6. Explain things to the person.

1. Keep the cavity dry. The cavity and the area around it must be dry so you can see what you are doing. Just as important, cement stays longer inside a dry cavity.


Place cotton between the cheek and gums to keep the area dry. Put some cotton under the tongue when you work on a lower tooth.

Use whatever kind of cotton you have: gauze, wool, or even rolls.

Change the cotton whenever it becomes wet.


Keep the cavity dry while you work. Wipe the inside of it every now and then with a bit of cotton.

Then leave a piece of cotton inside the cavity while you mix the cement.

2. Lift out some of the decay. You do not need to remove all of the decay on the bottom of the cavity. You can leave some, as long as you cover it with cement. If you try to dig out all of the decay, you might touch the nerve. Try to cover the decay so it stops growing.

However, you must remove all of the decay from the edge of the cavity. Otherwise, germs and food can go between the cement and the cavity and keep the decay growing inside.

Scrape clean the walls and the edge of the cavity. If you find that the edge is thin and weak, break it deliberately with the end of your instrument. That makes for stronger sides to hold onto the cement.

Use the spoon tool and lift out soft decay from inside the cavity. Do not go too deep. Make the cavity just deep enough to give thickness and strength to the cement. If the tooth hurts when you do this, stop and inject some local anesthetic. Use cotton gauze to collect the bits of decay so that the person does not swallow them.



Use your mirror and look closely around the edges of the cavity for decay that you may have missed. Put some cotton inside the cavity and leave it there while you mix the cement.

3. Mix the cement on a piece of smooth glass. Place separately onto the glass a pile of zinc oxide powder and a few drops of eugenol liquid.

Pull a small amount of the powder to the liquid with the mixing tool and mix them together. Add more powder in this way, until the cement mixture becomes thick.



Suggestion: Practice with the cement ahead of time. You can then find out the time it takes to become hard.

Cement is much easier to use when it is thick and not too sticky. Roll a bit between your fingers. If the cement sticks, it is not yet ready. Add more powder and then test again.


Now take the cotton out of the cavity. Check to be sure the cavity is dry. If the cotton around the tooth is wet, change it.

4. Press some cement into the cavity. Put a small ball of cement on the end of your filling tool. Carry it to the cavity. Spread it over the floor of the cavity and into the corners.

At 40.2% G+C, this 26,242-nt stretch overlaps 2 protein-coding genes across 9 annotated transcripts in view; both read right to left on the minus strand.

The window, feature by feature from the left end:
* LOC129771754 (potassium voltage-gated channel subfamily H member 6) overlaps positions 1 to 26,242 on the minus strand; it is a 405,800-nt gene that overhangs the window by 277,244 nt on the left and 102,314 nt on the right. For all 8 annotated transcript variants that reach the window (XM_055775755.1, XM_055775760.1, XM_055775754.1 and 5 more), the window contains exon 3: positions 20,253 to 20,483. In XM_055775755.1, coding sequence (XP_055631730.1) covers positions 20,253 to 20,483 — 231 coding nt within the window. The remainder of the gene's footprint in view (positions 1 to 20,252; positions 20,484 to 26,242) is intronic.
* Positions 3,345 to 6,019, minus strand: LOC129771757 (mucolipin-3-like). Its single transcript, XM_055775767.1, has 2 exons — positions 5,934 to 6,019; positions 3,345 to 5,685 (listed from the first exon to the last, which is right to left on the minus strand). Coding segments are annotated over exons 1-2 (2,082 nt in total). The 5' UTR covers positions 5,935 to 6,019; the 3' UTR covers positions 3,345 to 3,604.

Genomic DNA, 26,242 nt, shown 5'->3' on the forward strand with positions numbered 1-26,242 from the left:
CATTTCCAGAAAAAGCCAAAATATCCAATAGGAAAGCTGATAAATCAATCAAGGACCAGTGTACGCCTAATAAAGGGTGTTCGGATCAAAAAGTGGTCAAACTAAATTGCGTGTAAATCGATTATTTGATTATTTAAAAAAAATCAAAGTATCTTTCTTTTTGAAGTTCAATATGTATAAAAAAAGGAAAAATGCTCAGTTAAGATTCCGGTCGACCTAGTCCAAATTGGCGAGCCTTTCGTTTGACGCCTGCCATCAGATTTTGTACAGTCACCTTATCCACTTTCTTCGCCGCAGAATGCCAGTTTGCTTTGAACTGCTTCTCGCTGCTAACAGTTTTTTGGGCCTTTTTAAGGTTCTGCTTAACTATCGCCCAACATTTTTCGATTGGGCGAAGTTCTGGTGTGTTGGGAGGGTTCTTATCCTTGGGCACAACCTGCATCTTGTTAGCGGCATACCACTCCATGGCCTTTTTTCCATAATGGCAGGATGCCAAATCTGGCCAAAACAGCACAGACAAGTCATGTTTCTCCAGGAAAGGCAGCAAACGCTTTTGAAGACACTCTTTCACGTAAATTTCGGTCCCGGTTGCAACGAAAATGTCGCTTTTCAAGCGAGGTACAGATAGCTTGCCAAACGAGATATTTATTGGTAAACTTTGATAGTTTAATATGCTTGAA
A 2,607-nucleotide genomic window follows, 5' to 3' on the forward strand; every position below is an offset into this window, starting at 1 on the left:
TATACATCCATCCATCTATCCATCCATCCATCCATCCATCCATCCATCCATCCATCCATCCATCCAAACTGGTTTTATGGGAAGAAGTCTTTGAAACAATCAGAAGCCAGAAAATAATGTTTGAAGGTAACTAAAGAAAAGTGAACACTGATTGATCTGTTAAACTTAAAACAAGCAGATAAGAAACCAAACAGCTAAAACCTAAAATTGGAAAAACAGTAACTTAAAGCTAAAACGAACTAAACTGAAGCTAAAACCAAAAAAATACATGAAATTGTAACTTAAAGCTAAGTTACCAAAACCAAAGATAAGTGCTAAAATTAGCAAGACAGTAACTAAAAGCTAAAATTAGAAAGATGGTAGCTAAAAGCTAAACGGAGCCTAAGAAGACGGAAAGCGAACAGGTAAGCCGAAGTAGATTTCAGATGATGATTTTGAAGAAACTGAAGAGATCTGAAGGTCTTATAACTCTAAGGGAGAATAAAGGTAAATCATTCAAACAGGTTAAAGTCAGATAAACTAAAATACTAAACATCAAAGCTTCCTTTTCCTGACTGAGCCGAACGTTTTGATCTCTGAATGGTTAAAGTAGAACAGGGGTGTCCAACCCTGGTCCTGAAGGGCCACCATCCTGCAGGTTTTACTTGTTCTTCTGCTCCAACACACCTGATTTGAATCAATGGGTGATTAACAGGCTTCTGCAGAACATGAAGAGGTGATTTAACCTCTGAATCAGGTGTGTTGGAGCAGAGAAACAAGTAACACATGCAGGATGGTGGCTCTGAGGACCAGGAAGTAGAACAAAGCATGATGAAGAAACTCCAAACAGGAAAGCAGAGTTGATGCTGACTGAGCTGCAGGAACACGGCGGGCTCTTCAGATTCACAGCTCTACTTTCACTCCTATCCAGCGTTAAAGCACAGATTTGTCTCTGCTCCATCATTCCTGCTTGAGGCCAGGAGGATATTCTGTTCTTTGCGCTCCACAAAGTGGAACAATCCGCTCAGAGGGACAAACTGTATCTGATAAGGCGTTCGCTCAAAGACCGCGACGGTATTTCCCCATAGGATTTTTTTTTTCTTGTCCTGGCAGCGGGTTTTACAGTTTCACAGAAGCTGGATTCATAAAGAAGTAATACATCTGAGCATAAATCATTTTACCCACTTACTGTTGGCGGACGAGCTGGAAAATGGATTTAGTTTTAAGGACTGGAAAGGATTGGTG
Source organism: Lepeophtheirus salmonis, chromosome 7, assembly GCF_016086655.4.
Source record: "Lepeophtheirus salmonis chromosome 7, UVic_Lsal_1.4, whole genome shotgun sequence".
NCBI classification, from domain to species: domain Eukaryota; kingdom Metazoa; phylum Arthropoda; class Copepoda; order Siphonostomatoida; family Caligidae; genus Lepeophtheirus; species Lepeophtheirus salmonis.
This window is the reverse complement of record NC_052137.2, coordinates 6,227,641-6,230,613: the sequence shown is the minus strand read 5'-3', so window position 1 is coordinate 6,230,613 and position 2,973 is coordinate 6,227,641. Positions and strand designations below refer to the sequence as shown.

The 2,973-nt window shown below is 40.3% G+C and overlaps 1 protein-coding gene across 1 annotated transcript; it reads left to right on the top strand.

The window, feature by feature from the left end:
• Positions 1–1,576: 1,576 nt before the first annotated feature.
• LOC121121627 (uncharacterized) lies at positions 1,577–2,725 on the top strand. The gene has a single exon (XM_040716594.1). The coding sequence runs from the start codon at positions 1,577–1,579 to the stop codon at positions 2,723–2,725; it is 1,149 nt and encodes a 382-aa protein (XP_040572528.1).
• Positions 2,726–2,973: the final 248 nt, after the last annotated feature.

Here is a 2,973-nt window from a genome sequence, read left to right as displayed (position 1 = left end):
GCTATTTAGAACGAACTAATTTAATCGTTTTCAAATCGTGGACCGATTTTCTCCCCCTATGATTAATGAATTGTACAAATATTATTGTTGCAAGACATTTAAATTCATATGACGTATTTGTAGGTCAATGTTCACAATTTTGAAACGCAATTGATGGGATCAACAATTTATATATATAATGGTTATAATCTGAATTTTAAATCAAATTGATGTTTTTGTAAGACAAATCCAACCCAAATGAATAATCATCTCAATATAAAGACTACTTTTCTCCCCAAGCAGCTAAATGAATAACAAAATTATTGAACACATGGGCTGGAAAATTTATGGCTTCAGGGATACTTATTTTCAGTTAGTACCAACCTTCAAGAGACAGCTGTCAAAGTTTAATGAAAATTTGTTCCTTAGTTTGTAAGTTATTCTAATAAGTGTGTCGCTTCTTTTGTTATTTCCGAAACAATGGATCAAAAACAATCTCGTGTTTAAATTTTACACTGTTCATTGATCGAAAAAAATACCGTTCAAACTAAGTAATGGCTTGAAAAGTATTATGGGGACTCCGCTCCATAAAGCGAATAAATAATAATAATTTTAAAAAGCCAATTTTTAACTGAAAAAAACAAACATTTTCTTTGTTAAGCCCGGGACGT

Then add another ball of cement, pressing it against the other cement and against the sides of the cavity.

Remember: Decay stops growing only when the cement covers it completely and tightly.

Keep adding cement until the cavity is over-filled. Smooth the extra cement against the edge of the cavity.

If a cavity goes down between two teeth, one other step is necessary. You need to take care that the cement does not squeeze and hurt the gum.

Before you spread the cement, place something thin between the teeth.


You can use the soft stem from a palm leaf, a toothpick, or a tooth from a comb. Be sure it has a rounded end to prevent damage to the gums.


5. Remove the extra cement before it gets too hard. Press the flat side of the filling tool against the cement and smooth it towards the edge of the cavity.

As you smooth the cement, shape it to look like the top of a normal tooth.


This way, the tooth above or below it can fit against the filling without breaking it.

After you take out the stem or toothpick, smooth the cement. Gums stay healthier when the cement beside them is smooth.


Cement that sticks out and is not smooth can hurt the gums. It can also later break off. When that happens, spit and germs are able to go inside and start the decay growing again.

It is also important to look closely around the tooth for loose pieces of cement and to remove them before they make the gums sore.

Use the end of your probe. Gently reach into the gum pocket and lift out any pieces of cement caught there.


Wipe off your probe with cotton gauze each time.

Now remove all the cotton and ask the person to gently close the teeth. The teeth should come together normally and not hit first against the cement filling. Too much pressure against the cement filling will crack and break it.

Always check to see if part of the filling is high:

(1) If the cement is still wet, you can see the smooth place where the opposite tooth bit into it. Scrape the cement away from this place.

(2) If the cement is dry, have the person bite on a piece of carbon paper. If there is too much cement, the carbon paper will darken the cement. Scrape away that extra cement.